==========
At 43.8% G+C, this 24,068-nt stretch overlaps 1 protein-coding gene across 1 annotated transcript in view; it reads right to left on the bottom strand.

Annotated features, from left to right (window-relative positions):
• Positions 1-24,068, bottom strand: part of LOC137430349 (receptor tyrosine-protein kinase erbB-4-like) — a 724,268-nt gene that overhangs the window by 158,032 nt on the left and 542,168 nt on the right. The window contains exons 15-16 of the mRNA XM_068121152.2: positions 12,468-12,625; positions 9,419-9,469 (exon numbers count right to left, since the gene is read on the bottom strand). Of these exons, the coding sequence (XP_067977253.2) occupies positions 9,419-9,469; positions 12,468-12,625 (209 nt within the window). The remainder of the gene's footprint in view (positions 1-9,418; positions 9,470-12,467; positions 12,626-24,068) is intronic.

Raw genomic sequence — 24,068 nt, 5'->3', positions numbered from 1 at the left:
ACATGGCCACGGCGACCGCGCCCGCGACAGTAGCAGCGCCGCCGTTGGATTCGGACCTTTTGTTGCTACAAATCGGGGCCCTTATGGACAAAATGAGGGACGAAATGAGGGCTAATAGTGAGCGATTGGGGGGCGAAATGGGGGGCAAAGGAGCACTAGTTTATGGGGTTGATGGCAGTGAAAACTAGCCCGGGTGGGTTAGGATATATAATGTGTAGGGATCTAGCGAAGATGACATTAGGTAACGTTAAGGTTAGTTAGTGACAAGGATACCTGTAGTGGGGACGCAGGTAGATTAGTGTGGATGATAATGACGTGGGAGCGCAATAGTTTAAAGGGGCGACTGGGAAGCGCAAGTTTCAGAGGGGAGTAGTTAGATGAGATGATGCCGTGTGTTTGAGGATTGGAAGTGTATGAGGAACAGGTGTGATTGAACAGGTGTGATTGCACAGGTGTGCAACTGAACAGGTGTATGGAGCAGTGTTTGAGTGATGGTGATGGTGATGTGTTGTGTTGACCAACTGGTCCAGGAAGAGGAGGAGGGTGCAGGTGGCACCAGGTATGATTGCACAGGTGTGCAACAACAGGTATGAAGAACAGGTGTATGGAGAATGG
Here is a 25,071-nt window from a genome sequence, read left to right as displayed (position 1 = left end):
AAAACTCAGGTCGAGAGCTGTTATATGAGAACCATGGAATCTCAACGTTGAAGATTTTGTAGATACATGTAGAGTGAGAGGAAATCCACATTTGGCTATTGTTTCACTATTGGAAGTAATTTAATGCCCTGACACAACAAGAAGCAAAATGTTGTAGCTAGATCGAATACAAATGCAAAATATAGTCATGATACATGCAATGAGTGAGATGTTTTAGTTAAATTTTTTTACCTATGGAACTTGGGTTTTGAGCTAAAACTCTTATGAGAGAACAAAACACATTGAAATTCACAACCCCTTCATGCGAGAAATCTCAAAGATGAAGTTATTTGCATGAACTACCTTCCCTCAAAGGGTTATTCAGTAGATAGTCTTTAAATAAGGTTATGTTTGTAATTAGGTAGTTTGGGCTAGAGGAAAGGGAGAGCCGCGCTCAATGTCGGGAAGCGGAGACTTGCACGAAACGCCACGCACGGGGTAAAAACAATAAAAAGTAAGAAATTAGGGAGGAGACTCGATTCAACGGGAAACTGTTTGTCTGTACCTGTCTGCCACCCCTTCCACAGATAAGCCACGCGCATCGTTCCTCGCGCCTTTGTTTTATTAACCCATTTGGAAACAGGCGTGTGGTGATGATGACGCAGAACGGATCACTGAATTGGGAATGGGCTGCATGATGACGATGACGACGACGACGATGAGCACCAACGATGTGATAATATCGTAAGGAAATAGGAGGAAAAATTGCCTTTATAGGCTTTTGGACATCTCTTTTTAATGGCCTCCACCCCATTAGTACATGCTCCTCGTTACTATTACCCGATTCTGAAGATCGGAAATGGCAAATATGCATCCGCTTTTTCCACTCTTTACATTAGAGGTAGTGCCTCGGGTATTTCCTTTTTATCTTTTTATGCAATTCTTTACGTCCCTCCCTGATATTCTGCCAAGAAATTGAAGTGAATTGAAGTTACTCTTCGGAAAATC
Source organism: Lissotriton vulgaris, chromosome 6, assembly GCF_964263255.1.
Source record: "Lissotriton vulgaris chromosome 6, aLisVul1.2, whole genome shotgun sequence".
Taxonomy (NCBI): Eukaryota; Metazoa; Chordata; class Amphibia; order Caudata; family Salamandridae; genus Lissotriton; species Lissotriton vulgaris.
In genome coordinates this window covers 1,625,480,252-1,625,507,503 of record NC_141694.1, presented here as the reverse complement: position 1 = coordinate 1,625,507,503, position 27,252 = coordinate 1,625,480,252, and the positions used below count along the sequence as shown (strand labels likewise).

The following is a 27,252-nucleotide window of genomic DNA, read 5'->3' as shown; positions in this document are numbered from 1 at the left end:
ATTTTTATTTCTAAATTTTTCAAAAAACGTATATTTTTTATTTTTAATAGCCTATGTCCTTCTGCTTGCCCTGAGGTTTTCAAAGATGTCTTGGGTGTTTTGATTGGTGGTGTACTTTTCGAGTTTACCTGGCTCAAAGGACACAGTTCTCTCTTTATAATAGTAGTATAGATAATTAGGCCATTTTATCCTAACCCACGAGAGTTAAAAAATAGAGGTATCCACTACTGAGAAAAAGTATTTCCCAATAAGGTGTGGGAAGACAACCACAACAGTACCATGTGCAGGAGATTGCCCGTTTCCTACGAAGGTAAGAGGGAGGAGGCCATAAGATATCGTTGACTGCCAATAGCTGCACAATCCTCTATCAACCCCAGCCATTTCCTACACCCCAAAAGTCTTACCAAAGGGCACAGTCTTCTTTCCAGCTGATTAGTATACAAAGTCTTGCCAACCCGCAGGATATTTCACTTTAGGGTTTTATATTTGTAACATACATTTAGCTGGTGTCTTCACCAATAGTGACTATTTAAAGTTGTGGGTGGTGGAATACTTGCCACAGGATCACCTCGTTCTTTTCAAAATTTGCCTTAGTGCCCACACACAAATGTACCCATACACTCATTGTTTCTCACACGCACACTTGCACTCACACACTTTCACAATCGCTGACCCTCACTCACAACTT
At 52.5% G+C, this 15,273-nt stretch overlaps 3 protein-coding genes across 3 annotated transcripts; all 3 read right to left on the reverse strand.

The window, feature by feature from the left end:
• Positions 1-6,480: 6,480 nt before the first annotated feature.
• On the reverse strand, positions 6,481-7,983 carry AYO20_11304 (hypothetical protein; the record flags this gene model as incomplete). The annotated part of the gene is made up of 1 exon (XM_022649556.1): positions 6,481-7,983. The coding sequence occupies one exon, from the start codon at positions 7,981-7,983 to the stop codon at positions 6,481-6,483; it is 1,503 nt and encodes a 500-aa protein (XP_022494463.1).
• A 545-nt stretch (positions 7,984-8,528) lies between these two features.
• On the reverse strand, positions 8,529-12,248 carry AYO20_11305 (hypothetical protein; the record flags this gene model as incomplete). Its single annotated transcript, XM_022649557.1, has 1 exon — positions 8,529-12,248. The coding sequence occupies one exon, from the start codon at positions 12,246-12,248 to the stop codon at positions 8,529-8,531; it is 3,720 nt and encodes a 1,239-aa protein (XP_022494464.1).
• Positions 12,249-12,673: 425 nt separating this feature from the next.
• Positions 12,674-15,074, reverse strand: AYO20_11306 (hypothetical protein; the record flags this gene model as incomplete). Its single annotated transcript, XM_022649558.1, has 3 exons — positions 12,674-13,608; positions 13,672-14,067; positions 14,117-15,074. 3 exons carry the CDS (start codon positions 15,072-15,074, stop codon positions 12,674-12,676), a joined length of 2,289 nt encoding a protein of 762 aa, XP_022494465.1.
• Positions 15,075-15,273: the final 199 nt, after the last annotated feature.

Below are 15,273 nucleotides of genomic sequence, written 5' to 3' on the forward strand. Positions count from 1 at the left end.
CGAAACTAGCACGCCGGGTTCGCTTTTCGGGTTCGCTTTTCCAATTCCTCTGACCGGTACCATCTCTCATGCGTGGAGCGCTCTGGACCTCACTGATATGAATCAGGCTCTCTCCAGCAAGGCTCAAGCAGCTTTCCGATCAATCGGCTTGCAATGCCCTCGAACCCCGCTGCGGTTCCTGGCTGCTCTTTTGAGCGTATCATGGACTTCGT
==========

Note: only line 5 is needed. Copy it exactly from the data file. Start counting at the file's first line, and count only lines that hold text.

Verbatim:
ACATGGCCACGGCGACCGCGCCCGCGACAGTAGCAGCGCCGCCGTTGGATTCGGACCTTTTGTTGCTACAAATCGGGGCCCTTATGGACAAAATGAGGGACGAAATGAGGGCTAATAGTGAGCGATTGGGGGGCGAAATGGGGGGCAAAGGAGCACTAGTTTATGGGGTTGATGGCAGTGAAAACTAGCCCGGGTGGGTTAGGATATATAATGTGTAGGGATCTAGCGAAGATGACATTAGGTAACGTTAAGGTTAGTTAGTGACAAGGATACCTGTAGTGGGGACGCAGGTAGATTAGTGTGGATGATAATGACGTGGGAGCGCAATAGTTTAAAGGGGCGACTGGGAAGCGCAAGTTTCAGAGGGGAGTAGTTAGATGAGATGATGCCGTGTGTTTGAGGATTGGAAGTGTATGAGGAACAGGTGTGATTGAACAGGTGTGATTGCACAGGTGTGCAACTGAACAGGTGTATGGAGCAGTGTTTGAGTGATGGTGATGGTGATGTGTTGTGTTGACCAACTGGTCCAGGAAGAGGAGGAGGGTGCAGGTGGCACCAGGTATGATTGCACAGGTGTGCAACAACAGGTATGAAGAACAGGTGTATGGAGAATGG